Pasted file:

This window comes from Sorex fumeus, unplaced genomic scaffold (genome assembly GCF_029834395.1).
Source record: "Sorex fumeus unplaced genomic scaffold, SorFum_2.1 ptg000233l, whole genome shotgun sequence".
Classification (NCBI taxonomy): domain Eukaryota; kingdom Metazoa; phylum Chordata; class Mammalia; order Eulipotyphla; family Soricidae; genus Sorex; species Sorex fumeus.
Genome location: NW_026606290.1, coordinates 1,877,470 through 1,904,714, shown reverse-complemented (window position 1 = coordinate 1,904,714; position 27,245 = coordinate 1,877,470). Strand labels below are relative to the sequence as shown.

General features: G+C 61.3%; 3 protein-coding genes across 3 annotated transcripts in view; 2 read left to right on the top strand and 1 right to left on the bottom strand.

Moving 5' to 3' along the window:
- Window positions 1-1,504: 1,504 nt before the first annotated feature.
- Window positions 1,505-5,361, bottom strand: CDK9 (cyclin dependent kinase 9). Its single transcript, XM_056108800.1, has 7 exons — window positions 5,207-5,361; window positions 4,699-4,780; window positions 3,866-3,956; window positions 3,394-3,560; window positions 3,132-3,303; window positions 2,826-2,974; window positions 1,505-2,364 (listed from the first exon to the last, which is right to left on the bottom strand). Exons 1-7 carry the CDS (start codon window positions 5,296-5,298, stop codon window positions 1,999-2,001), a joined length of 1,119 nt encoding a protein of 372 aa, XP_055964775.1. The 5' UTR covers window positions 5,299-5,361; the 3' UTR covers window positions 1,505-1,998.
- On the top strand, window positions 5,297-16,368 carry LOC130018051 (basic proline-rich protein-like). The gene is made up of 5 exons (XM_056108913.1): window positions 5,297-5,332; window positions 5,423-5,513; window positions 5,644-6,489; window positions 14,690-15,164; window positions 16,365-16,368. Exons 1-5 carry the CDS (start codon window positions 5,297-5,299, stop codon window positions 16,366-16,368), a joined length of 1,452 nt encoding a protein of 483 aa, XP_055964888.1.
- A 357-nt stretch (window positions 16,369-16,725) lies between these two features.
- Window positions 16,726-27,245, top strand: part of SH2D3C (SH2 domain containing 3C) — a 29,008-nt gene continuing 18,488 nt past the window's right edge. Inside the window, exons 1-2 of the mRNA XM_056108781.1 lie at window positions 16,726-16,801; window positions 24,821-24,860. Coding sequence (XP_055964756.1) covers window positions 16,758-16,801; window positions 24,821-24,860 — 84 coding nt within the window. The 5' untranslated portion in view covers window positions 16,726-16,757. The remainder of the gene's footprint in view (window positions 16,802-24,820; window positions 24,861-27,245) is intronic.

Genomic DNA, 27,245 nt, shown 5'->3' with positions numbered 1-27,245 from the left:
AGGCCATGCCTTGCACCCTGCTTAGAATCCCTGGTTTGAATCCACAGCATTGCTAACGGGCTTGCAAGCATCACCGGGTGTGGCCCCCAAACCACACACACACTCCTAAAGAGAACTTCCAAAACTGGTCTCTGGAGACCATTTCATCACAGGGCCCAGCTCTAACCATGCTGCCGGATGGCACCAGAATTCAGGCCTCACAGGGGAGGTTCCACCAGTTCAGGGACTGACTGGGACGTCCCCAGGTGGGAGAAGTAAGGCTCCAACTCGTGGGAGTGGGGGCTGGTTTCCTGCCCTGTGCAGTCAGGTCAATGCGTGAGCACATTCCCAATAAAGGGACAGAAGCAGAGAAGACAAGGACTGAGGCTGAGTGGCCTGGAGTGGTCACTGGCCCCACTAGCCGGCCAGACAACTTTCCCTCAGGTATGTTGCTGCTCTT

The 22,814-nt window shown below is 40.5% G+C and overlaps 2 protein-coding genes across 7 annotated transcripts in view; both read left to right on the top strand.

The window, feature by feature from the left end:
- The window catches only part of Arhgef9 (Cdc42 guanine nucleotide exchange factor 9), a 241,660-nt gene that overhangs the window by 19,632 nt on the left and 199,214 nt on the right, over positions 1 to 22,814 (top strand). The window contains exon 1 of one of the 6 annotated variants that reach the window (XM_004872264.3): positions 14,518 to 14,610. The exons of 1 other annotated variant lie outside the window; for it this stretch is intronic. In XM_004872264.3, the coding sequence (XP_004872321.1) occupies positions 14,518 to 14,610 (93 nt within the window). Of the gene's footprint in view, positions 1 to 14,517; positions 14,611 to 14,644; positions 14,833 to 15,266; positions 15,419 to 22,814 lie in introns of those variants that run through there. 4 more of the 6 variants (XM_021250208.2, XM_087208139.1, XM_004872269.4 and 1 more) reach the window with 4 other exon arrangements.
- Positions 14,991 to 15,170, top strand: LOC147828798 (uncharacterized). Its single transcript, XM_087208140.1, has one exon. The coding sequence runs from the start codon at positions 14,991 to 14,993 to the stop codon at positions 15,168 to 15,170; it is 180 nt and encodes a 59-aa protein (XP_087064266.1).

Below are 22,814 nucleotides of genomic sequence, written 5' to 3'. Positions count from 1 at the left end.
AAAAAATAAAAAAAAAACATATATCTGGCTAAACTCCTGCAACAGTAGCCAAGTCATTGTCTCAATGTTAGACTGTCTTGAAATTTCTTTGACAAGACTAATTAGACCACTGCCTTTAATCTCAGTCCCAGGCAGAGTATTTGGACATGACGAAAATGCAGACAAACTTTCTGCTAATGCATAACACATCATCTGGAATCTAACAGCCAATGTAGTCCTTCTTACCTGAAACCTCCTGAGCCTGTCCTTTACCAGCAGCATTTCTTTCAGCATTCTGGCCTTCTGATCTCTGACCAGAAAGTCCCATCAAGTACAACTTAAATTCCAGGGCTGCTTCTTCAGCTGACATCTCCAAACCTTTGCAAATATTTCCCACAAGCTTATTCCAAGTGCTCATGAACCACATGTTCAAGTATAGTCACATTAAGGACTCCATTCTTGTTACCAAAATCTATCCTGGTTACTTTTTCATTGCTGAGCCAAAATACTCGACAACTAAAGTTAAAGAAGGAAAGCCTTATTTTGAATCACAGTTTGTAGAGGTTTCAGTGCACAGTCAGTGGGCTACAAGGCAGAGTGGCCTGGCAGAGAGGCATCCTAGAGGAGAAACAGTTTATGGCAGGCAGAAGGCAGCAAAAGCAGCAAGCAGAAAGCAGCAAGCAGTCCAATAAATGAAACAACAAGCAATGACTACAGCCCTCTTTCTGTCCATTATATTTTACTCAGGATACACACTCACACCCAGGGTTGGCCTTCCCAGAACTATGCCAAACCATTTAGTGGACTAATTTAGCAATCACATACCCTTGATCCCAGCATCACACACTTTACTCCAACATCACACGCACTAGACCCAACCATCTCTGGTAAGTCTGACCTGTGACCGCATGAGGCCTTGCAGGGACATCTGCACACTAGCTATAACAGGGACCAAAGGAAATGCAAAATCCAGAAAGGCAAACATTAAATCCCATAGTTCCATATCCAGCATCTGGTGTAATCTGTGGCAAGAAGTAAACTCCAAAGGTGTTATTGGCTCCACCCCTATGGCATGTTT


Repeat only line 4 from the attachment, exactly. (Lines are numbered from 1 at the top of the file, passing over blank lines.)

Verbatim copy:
Genome location: NW_026606290.1, coordinates 1,877,470 through 1,904,714, shown reverse-complemented (window position 1 = coordinate 1,904,714; position 27,245 = coordinate 1,877,470). Strand labels below are relative to the sequence as shown.